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Research Article | Open Access
Soufiane El Hallani, Carole Colin, Younas El Houfi, Ahmed Idbaih, Blandine Boisselier, Yannick Marie, Philippe Ravassard, Marianne Labussière, Karima Mokhtari, Jean-Léon Thomas, Jean-Yves Delattre, Anne Eichmann, Marc Sanson, "Tumor and Endothelial Cell Hybrids Participate in Glioblastoma Vasculature", BioMed Research International, vol. 2014, Article ID 827327, 9 pages, 2014. https://doi.org/10.1155/2014/827327
Tumor and Endothelial Cell Hybrids Participate in Glioblastoma Vasculature
Background. Recently antiangiogenic therapy with bevacizumab has shown a high but transient efficacy in glioblastoma (GBM). Indeed, GBM is one of the most angiogenic human tumors and endothelial proliferation is a hallmark of the disease. We therefore hypothesized that tumor cells may participate in endothelial proliferation of GBM. Materials and Methods. We used EGFR FISH Probe to detect EGFR amplification and anti-CD31, CD105, VE-cadherin, and vWF to identify endothelial cells. Endothelial and GBM cells were grown separately, labeled with GFP and DsRed lentiviruses, and then cocultured with or without contact. Results. In a subset of GBM tissues, we found that several tumor endothelial cells carry EGFR amplification, characteristic of GBM tumor cells. This observation was reproduced in vitro: when tumor stem cells derived from GBM were grown in the presence of human endothelial cells, a fraction of them acquired endothelial markers (CD31, CD105, VE-cadherin, and vWF). By transduction with GFP and DsRed expressing lentiviral vectors, we demonstrate that this phenomenon is due to cell fusion and not transdifferentiation. Conclusion. A fraction of GBM stem cells thus has the capacity to fuse with endothelial cells and the resulting hybrids may participate in tumor microvascular proliferation and in treatment resistance.
Glioblastomas (GBM) are the most frequent and malignant primary brain tumors in adults with poor prognosis despite surgery and conventional radio-chemotherapy. Histologically, GBM are highly angiogenic and characterized by microvascular proliferations (previously called endothelial cell proliferations) typically consisting on multilayered tufts of mitotically active endothelial cells together with smooth muscle cells and pericytes . Among targeted therapies tested to date, only antiangiogenic drugs and particularly anti-VEGF have shown efficacy with a nearly 50% of responders [2, 3]. However, this effect is always transient suggesting that GBM can acquire secondary antiangiogenic resistance. Therefore, understanding tumor endothelial cell abnormalities is important to optimize therapy. It is well established that tumor blood vessels differ from normal vessels by altered morphology, blood flow, permeability, and basement membrane deposition [4–7]. Furthermore, evidence indicates that tumor endothelial cells overexpress specific genes, proliferate rapidly, and are sensitive to growth factors and resistant to chemotherapeutic drugs [8–12]. Surprisingly, tumor endothelial cells can harbor the same chromosomal abnormality as tumor cells in B-cell lymphomas , multiple myeloma , and neuroblastoma , suggesting a tumor origin of at least a fraction of intratumoral endothelial cells. Another subpopulation of tumor cells possesses characteristics associated with normal stem cells, specifically the ability to give rise to all cell types found in a particular cancer sample . In brain tumors, including GBM, tumor stem cells have been shown to possess marked capacity for proliferation, self-renewal, and differentiation into all neural lineages . It has also been suggested that normal mouse neural stem cells cocultured with human endothelial cells convert into endothelial cells by transdifferentiation .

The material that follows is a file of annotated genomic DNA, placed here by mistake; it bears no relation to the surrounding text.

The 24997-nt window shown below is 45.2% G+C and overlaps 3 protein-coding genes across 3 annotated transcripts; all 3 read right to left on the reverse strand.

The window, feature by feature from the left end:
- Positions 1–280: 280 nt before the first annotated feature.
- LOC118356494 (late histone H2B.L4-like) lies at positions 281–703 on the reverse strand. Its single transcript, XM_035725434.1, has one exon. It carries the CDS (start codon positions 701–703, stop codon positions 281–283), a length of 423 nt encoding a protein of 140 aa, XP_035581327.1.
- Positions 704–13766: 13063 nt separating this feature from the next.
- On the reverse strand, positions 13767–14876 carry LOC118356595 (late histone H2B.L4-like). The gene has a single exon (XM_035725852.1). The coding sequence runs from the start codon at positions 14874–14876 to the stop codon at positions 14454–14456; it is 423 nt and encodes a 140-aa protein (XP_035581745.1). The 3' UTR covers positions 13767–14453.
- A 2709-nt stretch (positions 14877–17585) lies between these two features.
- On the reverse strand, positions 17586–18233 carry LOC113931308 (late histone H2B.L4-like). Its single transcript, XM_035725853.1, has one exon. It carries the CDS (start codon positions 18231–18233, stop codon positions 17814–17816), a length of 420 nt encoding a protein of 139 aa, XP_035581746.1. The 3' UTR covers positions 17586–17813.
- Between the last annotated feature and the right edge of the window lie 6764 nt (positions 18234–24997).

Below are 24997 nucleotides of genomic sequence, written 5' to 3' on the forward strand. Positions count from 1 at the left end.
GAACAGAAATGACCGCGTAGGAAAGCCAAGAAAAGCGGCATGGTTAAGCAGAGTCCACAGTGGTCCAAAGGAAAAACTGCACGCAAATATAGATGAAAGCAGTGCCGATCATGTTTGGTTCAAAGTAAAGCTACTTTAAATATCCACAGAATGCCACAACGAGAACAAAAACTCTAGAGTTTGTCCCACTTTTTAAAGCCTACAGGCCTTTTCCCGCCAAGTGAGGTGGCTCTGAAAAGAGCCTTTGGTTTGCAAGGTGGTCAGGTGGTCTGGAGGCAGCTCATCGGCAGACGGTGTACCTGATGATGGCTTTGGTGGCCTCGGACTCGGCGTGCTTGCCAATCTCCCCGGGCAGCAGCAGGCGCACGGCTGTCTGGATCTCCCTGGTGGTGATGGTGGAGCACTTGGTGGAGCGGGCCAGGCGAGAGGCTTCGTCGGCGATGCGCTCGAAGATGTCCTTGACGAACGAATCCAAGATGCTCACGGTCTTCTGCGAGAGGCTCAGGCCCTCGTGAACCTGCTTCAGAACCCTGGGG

We here investigated whether endothelial cells of tumor origin might be present in human GBM samples and whether these cells derive from GBM stem cells. Analysis of EGFR amplified human GBM tissues by fluorescent in situ hybridization (FISH) combined with immunophenotyping  showed rare endothelial cells exhibiting EGFR amplification. We then investigated the capacity of GBM stem cells (GSC) to acquire an endothelial phenotype in vitro and demonstrate that this property results from cell fusion and not transdifferentiation.
2. Materials and Methods
2.1. GBM Tissue Preparation
Formalin-fixed, paraffin-embedded tissue sections (5 μm) from 10 GBM tumors (World Health Organization classification of brain tumors ) carrying EGFR amplification identified by CGHa analysis  were deparaffinized twice with xylene. The slides were subsequently rehydrated in a series of ethanol solution (100%, 90%, and 70%), washed with phosphate-buffered saline (PBS), and treated with antigen retrieval solution (citrate buffer pH 9.0; Dako Cytomation, France) at 96°C for 20 minutes.
2.2. Fluorescent In Situ Hybridization and Immunofluorescence